I had naively thought that government cuts to legal aid and reduced access to the judicial review process were part of the frantic drive to cut state spending. Recent conversations I have had with people who work with those seeking legal help have convinced me I was wrong.
Kirsty Palmer is chair of trustees at the North Kensington Law Centre in London. She has recently lost nine of the centre's 15 case workers. Cuts to legal aid mean that the centre can no longer help people with housing or employment problems. Hassan, who has not been paid the minimum wage, cannot be supported to get redress. He drops out of the legitimate jobs market and joins the 'informal economy'. As a consequence, the government loses his tax and national insurance contributions.
Sheila, bringing up three children on her own, is threatened with eviction by her landlord. With no advocacy available from the law centre, she loses her home and ends up in expensive bed-and-breakfast accommodation paid for by her local authority. In both cases, poor people suffer and the cost to the state is greater than the savings achieved by cutting legal aid.
In February, the government announced its plans to reform judicial review. These reforms will limit the ability of individuals and charities to challenge government decisions. Essentially, more financial risk will be placed on claimants and those who support them.
Ravi Low-Beer, solicitor with the Public Law Project, tells me that the proposals will reduce the scope for charities to use judicial review because it will be much harder to get a protective costs order, thus exposing charities to the risk of high legal costs. What's more, charities with information and guidance to offer the court will be discouraged from making written submissions or appearing because they will be liable to pay their own costs and those of the defendant.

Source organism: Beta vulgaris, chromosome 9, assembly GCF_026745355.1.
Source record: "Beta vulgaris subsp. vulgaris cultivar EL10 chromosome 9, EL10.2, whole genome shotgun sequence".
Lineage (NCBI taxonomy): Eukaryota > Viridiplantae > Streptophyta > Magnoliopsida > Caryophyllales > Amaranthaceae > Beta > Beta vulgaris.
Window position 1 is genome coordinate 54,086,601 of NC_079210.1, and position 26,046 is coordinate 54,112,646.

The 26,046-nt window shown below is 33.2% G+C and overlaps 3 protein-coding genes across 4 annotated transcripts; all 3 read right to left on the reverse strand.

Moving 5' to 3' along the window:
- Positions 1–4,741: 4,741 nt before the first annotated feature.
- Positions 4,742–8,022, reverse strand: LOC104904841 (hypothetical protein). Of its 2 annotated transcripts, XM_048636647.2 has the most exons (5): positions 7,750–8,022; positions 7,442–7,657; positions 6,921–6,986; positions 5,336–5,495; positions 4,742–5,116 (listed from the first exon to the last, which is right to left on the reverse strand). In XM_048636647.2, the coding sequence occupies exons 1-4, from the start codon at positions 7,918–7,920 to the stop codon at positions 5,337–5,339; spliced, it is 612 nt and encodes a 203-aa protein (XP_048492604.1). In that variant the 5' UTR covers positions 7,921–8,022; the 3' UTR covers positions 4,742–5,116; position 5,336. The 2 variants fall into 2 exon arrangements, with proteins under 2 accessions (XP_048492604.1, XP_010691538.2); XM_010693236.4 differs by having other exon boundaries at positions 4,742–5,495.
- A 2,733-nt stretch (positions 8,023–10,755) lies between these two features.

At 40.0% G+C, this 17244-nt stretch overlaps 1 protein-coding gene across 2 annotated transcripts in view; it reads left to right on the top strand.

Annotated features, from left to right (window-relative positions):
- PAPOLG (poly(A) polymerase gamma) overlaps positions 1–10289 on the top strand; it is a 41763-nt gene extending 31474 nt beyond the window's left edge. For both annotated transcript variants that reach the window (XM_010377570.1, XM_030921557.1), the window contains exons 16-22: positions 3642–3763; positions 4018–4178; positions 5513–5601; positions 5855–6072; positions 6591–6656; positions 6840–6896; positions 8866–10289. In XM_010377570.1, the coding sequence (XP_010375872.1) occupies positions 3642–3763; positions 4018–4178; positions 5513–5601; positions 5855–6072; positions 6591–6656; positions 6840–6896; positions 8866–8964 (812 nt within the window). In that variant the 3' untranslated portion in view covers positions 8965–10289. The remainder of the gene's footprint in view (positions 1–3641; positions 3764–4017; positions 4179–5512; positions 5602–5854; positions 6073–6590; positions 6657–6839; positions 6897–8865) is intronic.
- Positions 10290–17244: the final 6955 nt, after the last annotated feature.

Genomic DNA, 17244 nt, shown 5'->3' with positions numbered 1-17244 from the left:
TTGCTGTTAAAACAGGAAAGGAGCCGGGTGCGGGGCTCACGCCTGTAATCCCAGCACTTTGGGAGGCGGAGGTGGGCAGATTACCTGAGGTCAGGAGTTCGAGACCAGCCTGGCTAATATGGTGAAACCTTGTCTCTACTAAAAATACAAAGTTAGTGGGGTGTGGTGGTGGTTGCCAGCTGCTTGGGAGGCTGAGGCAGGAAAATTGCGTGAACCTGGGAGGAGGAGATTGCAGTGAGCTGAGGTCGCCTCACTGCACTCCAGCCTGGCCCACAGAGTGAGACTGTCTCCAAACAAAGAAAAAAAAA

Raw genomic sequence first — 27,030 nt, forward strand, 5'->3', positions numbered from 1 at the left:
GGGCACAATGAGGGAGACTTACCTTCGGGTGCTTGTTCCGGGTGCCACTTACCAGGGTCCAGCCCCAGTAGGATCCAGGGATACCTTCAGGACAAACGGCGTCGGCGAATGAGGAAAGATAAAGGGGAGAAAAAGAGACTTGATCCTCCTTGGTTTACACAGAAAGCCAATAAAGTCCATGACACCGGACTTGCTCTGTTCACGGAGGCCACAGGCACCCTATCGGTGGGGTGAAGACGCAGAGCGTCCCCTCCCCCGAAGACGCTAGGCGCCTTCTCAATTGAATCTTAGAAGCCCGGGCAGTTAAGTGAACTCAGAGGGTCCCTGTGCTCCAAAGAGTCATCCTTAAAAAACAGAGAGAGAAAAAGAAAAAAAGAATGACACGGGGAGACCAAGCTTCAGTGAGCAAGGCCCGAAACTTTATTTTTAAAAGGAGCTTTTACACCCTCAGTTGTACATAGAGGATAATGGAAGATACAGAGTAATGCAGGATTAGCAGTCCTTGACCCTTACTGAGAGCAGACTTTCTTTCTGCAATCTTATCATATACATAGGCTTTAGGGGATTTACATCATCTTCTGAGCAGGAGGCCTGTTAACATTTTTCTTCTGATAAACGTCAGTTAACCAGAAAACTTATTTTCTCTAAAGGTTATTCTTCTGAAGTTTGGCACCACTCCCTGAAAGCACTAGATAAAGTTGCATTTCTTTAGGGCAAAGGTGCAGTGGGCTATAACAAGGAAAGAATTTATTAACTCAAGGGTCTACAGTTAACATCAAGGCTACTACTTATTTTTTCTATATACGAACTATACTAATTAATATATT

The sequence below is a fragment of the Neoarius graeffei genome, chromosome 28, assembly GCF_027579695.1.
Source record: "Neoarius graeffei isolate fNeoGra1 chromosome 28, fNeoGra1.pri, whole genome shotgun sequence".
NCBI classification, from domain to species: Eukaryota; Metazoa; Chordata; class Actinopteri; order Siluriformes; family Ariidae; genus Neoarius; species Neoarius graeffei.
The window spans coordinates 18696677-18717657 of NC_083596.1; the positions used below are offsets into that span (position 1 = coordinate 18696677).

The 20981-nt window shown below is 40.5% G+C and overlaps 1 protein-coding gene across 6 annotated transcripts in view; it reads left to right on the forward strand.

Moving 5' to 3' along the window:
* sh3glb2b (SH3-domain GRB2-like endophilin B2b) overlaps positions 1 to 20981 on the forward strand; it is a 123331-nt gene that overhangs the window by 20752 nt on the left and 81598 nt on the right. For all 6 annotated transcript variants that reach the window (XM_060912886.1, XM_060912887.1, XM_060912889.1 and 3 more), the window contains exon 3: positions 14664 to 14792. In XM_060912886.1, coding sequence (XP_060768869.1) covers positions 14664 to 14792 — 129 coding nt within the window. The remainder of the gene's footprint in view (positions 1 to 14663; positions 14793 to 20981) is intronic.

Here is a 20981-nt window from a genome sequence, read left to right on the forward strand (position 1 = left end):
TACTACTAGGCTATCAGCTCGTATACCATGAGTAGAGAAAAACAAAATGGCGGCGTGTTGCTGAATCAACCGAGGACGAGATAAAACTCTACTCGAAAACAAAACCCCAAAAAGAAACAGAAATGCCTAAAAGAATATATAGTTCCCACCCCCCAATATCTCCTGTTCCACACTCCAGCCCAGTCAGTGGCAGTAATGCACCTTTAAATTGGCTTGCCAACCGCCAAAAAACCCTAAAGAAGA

It's clear that Chris Grayling, the Secretary of State for Justice, wants to put a lid on the ability of charities to make their voices heard by the court in the public interest. "The savings will be tiny, but the court will be deprived of charities' knowledge and perspective," says Low-Beer.
So cuts to legal aid and limits to the voluntary sector's access to judicial review are not about saving money. It seems that the government's aim is to make it more difficult for the sector to challenge the state on behalf either of disadvantaged individuals or sections of the community. The aim fits the pattern we have seen with the lobbying act, which limits campaigning by charities and - another Grayling imposition - the 'gagging' clauses in Work Programme contracts, which prevent charities from speaking out when unemployed people are treated badly.
The Criminal Justice and Courts Bill is going through parliament now. It's important that we act quickly to defend our access to judicial review. This bill threatens our independence and our ability to speak up for the weakest people in society.
Kevin Curley is a voluntary sector adviser